Failing having inlaws to stay with in Montigny I can still recommend it as an excellent starting point to the ride as the train station just down the road (Gare de Saint Quentin des Yvelines) makes it easily accessible to Paris if you’re in town for work or a short holiday. If you’re lucky enough to have a car, drive to Le Mesnil-Saint Denis just another 8km from Montigny, park the car opposite the City Hall (Hotel de Ville) in the large, free car park on the D58, get the bike out and start riding as Mesnil is the true gateway to the gorgeous Chevreuese Valley.
My 10kg Escapemobile in front of the City Hall in Le Mesnil-Saint-Denis ready for action.
From Mesnil the only way is down as you descend the D58, leaving the suburbs behind you and enter the forest that signals the start of the valley. For my ride in November the weather was cold, but thankfully sunny after 3 solid days of rain although the 60kph winds made the cold bite just that bit more, I didn’t care as I knew the beauty of the valley that awaited me.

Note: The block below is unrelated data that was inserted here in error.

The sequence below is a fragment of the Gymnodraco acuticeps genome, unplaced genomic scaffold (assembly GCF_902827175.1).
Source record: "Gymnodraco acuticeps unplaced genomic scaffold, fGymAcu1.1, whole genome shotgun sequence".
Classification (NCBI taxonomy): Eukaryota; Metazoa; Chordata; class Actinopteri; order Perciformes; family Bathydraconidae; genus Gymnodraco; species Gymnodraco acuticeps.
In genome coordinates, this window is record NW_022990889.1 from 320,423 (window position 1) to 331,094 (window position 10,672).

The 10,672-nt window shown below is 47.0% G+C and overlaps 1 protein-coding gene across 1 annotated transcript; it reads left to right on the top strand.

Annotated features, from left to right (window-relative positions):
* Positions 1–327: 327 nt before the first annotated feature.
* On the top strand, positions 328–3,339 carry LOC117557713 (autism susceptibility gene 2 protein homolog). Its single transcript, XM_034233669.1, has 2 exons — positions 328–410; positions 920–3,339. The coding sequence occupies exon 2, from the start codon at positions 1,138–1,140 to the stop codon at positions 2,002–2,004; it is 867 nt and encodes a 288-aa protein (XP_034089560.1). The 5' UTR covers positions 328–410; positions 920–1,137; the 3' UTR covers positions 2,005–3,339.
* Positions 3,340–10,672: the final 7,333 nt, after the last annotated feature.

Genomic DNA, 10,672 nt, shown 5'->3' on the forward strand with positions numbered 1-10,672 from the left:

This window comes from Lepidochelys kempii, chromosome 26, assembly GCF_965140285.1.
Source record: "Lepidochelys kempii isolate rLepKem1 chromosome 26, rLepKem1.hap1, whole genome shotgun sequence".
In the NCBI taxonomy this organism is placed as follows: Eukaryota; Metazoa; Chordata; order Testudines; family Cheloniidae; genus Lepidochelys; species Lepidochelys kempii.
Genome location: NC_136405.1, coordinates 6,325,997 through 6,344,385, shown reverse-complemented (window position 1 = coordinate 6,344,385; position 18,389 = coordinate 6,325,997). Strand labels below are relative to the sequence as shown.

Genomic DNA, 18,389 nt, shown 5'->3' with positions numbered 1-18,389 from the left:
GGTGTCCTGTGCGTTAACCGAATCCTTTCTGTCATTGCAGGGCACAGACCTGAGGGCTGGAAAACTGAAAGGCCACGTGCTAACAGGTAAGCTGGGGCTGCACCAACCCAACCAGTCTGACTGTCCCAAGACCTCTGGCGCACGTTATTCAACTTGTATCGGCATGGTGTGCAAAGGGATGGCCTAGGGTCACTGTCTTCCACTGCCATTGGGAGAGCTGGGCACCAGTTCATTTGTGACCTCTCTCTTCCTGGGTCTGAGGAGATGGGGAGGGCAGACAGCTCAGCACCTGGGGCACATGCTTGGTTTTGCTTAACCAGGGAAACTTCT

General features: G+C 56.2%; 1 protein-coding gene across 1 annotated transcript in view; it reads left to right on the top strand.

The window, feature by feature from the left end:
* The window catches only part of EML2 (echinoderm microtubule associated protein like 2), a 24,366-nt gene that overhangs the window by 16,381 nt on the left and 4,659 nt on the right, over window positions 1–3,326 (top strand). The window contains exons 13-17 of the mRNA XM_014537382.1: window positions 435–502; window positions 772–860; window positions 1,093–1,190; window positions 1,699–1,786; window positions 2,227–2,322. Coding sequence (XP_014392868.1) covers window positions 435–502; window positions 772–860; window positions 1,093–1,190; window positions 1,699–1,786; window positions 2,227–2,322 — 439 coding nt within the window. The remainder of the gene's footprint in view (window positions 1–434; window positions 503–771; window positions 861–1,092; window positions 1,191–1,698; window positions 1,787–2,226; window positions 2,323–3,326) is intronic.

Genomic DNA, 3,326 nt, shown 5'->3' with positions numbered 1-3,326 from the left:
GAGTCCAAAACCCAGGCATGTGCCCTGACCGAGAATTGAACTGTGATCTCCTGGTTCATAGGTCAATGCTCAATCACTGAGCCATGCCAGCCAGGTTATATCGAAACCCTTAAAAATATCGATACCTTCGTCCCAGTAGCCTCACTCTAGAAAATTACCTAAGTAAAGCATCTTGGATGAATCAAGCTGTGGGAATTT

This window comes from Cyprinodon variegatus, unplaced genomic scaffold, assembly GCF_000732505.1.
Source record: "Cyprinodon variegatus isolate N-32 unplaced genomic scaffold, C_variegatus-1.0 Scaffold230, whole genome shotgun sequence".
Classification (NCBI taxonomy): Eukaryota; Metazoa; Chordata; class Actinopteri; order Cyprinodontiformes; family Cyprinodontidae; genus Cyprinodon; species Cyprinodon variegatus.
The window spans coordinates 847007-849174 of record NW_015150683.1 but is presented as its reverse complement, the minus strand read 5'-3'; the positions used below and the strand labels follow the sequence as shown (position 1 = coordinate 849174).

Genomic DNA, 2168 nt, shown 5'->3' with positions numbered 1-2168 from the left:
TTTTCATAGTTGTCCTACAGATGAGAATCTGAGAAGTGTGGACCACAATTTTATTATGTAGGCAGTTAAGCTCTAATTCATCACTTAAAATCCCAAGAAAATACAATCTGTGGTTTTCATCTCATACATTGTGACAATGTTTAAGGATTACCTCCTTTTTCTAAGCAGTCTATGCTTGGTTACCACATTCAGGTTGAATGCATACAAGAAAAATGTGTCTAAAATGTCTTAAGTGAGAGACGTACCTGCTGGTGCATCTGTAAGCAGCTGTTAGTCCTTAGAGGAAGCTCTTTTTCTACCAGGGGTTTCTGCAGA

The first descent down the D58 from Mesnil. A quick 1.5km descent to start the day is always nice but you know what that means for the return!
The Chevreuse Valley or ‘Vallée de Chevreuse’ in French if you prefer is simply THE playground of choice for Parisien cyclists of all types. MTBer’s play in the forests whilst roadies like myself hit the valley in their hundreds – if not thousands on the weekends in large packs, small groups and soloists to experience the beautiful countryside full of castles, hunting manors and cute villages in a forest and farmland setting. I’ve previously been roadside for PEZ for the start of Paris Nice in this beautiful setting and having ridden quite extensively in the valley – albeit a couple of years ago – I set off with no real plan and no map, just an idea to follow my instinct and maybe join in with a group or two along the way.